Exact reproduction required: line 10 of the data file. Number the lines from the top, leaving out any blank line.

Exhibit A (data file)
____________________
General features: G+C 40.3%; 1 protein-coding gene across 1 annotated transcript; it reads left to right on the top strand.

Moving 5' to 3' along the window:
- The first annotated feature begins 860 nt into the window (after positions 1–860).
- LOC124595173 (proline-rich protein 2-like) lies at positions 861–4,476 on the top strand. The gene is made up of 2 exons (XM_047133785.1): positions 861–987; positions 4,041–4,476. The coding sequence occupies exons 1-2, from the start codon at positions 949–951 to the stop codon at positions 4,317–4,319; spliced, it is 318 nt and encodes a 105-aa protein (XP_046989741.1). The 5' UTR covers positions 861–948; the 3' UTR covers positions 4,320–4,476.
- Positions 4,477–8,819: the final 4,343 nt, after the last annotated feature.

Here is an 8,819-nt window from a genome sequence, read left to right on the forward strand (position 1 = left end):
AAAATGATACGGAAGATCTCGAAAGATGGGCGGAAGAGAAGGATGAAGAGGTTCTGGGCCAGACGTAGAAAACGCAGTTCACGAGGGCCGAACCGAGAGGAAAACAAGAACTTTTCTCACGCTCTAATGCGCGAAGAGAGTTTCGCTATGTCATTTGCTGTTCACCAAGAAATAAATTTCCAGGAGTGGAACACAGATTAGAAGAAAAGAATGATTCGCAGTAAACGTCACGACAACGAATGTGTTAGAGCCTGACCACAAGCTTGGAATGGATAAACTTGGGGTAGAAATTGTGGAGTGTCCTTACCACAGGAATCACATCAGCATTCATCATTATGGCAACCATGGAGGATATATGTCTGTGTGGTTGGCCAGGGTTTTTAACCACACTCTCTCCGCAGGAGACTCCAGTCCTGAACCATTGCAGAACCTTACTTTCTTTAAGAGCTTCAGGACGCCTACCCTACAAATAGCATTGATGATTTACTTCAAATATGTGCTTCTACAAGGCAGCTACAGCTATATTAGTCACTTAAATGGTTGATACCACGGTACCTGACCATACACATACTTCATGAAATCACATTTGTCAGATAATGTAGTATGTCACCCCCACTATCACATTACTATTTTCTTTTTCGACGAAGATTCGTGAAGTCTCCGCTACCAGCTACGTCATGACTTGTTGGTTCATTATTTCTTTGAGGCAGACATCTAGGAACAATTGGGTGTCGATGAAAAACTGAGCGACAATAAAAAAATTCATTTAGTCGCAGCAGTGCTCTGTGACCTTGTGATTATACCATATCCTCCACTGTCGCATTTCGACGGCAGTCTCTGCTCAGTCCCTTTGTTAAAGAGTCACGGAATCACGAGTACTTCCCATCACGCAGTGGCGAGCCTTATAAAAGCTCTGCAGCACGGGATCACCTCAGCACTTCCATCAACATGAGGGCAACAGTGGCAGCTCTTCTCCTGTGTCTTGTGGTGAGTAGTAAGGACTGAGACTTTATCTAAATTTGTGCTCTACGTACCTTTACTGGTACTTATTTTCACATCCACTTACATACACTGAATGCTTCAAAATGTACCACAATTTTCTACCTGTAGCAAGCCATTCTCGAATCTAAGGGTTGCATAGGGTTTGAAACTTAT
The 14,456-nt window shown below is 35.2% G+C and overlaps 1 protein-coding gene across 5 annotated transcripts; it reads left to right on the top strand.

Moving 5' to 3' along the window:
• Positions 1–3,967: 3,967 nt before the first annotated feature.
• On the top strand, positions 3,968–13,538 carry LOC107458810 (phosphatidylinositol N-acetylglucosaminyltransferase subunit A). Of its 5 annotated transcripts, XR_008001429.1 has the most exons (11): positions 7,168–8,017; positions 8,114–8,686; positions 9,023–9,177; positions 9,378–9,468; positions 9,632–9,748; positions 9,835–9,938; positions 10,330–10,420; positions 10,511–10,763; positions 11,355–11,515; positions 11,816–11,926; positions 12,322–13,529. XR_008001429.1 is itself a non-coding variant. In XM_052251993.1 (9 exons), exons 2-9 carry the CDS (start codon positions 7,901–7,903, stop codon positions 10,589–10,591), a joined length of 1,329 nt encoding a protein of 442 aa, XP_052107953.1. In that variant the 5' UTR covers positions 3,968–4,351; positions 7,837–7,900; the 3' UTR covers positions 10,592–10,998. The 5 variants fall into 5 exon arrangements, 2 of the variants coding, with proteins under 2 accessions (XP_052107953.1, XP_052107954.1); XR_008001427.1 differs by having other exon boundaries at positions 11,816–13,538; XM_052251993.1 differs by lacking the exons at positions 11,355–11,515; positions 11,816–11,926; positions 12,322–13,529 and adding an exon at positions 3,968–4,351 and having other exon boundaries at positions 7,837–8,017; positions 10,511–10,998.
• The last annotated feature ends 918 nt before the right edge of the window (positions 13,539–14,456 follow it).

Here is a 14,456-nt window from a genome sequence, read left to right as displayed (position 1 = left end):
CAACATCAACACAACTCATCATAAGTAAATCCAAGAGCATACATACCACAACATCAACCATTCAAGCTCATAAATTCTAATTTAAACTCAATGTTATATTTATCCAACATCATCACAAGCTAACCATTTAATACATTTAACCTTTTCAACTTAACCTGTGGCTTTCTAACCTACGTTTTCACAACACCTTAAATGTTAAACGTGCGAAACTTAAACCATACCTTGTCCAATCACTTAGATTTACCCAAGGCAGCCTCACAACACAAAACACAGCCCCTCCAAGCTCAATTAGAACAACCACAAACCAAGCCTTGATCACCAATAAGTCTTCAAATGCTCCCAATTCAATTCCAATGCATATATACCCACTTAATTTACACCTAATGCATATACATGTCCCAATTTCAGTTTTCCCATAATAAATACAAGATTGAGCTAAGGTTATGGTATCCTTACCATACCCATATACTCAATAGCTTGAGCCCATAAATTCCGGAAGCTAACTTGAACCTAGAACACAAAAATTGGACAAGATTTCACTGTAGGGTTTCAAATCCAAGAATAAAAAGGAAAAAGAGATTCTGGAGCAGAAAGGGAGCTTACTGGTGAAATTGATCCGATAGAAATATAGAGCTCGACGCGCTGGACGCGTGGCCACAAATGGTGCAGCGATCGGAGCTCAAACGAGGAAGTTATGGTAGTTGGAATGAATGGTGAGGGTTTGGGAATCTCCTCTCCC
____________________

• Positions 1–3,967: 3,967 nt before the first annotated feature.